Morehouse's Phi Beta Sigma brothers grab the crowd's attention as they stomp out the rhythm of brotherhood, twirling canes at their sides and tapping them on the pavement in unison. The canes signify manhood and status, while the steps mark centuries of African tribal traditions.
Bryan Nails and his fraternity take pride in stepping, but they also do it to earn bragging rights on campus.
"At the AUC, if you win the step competition, you are the predominant Greeks," Nails says.
Nails and his fraternity brothers were the crowd favorite at Morehouse's 2006 homecoming competition where they performed Flight 1914, a step routine that incorporates dance moves inspired by various American cities and is named for the fraternity's founding year. Dressed casually as pilots in navy sweater vests, white dress shirts and khakis, the Sigma team took the homecoming crowd around the United States, stopping in Brooklyn with Jim Jones' "We Fly High," and then in Oakland, Calif., where they "went dumb" with an unstructured, head-shaking, arm-flailing dance. Next they visited Texas, sliding into a sleek, hip-hop version of a cowboy dance. Afterward, they flew on to D.C., Miami and finally, Atlanta.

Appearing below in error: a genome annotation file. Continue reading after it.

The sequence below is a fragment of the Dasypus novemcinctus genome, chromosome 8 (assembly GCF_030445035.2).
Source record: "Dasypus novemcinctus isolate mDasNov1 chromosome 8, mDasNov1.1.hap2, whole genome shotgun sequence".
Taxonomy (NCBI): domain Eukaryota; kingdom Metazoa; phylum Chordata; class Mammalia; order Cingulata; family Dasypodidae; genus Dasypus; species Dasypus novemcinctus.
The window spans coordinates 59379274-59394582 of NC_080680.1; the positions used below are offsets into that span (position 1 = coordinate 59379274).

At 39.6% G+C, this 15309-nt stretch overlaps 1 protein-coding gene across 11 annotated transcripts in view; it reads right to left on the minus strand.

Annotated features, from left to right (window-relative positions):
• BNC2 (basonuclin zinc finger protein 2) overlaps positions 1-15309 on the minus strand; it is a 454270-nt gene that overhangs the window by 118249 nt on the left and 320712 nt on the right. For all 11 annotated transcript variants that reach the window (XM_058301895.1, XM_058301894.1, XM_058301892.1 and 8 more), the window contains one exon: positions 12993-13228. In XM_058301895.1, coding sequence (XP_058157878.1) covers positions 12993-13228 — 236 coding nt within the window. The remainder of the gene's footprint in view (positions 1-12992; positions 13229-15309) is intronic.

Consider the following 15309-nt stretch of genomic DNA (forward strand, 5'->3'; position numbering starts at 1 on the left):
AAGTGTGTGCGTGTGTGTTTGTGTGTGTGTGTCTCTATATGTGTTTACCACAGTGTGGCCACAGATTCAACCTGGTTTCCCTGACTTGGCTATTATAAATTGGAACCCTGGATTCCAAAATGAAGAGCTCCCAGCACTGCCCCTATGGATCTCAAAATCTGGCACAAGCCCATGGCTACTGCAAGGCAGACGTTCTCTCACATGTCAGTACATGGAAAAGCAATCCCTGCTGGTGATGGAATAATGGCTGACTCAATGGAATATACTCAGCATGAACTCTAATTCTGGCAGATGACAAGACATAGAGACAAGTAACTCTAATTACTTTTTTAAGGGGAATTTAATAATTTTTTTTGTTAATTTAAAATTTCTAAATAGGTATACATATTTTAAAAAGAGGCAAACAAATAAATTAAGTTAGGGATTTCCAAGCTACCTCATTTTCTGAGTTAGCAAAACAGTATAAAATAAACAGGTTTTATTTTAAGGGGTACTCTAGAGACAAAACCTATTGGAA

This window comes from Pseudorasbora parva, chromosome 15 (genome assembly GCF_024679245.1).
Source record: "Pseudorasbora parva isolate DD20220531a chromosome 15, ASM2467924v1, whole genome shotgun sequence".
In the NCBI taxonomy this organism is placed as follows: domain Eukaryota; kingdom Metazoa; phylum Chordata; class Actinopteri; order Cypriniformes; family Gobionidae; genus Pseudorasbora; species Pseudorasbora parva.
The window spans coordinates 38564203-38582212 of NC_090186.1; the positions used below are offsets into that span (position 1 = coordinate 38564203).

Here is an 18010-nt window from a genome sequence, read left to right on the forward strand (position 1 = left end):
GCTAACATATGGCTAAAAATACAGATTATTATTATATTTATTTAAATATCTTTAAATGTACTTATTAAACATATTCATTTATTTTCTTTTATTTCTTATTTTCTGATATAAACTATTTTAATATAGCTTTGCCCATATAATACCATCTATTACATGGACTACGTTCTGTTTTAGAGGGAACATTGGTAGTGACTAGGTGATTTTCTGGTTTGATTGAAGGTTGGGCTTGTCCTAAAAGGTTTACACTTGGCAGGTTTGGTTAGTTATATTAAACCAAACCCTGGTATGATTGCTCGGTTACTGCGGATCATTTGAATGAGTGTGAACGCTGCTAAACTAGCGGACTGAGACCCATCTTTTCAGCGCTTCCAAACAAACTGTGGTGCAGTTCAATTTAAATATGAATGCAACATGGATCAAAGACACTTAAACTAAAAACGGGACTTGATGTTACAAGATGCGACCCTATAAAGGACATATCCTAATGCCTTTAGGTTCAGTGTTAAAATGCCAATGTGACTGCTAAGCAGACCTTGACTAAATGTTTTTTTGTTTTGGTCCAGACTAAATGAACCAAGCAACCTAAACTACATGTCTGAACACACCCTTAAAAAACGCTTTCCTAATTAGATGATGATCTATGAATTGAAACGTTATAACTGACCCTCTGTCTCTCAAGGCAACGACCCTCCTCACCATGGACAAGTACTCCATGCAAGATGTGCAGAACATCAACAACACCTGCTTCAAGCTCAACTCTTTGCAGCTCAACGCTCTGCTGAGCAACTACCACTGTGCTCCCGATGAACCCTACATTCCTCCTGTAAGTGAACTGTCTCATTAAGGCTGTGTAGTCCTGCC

"We do it for fun and we want the people in the audience to have fun watching it," Nails says.
When he isn't practicing for step competitions, Nails participates elsewhere on campus with the psychology club and glee club, and he works as a resident assistant. Total campus immersion is a lifestyle for Nails, who says students shouldn't be afraid to get involved.
"My freshman year I ran for office as justice. I didn't win, but I got my name out there," he says. His advice to students: "Get out of the room so you'll know what campus life is about."